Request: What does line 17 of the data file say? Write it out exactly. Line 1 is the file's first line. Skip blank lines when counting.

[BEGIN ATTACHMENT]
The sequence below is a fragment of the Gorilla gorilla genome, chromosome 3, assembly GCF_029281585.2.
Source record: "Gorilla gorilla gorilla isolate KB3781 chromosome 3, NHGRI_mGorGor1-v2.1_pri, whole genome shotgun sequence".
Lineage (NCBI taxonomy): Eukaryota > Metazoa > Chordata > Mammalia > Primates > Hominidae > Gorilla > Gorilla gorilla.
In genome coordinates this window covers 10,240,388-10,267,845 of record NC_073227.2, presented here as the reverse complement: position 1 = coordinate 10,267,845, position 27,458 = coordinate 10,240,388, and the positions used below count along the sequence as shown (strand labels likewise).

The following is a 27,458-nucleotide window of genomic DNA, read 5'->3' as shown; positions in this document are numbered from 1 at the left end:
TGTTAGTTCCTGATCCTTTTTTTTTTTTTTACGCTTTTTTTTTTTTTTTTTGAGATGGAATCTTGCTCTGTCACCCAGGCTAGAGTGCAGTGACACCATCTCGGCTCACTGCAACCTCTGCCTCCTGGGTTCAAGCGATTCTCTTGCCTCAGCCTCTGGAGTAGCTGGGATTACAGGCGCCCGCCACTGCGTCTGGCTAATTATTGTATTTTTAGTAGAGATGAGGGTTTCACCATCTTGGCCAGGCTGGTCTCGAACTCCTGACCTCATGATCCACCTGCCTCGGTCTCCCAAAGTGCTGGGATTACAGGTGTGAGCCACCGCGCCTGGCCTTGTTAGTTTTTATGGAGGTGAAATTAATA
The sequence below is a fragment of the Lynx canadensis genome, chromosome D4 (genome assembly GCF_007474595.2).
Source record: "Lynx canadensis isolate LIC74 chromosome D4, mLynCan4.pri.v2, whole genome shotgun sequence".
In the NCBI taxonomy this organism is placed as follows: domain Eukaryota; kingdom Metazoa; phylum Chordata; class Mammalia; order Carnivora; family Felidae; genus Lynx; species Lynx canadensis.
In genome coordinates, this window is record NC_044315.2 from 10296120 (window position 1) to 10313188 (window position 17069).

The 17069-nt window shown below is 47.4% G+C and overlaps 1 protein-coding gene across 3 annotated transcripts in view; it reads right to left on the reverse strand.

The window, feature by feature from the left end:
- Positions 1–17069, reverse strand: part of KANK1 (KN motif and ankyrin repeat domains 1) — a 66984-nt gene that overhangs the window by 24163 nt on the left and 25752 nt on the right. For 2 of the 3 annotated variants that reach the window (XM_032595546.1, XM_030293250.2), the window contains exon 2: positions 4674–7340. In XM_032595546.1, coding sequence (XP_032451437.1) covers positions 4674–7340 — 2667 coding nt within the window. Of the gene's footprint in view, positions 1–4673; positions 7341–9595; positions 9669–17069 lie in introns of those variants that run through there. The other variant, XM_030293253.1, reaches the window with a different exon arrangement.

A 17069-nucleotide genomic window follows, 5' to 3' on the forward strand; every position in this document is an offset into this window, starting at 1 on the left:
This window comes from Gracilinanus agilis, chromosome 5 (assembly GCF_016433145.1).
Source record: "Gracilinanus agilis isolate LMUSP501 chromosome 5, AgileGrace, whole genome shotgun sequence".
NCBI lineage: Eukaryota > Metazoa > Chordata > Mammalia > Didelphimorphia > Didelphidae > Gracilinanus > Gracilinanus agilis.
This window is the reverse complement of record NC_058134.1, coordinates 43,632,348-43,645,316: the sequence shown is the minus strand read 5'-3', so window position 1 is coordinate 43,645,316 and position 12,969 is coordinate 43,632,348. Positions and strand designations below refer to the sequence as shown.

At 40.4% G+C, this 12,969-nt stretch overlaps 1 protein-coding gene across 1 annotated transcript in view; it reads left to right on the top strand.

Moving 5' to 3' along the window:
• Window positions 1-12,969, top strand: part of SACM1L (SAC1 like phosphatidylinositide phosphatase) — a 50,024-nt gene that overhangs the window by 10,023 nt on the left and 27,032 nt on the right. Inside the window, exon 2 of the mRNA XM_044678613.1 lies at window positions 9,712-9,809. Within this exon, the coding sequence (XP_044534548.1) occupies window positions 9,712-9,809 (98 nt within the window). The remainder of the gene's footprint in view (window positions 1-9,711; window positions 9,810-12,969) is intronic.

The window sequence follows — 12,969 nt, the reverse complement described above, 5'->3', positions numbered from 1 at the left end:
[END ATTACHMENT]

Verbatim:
NCBI lineage: Eukaryota > Metazoa > Chordata > Mammalia > Didelphimorphia > Didelphidae > Gracilinanus > Gracilinanus agilis.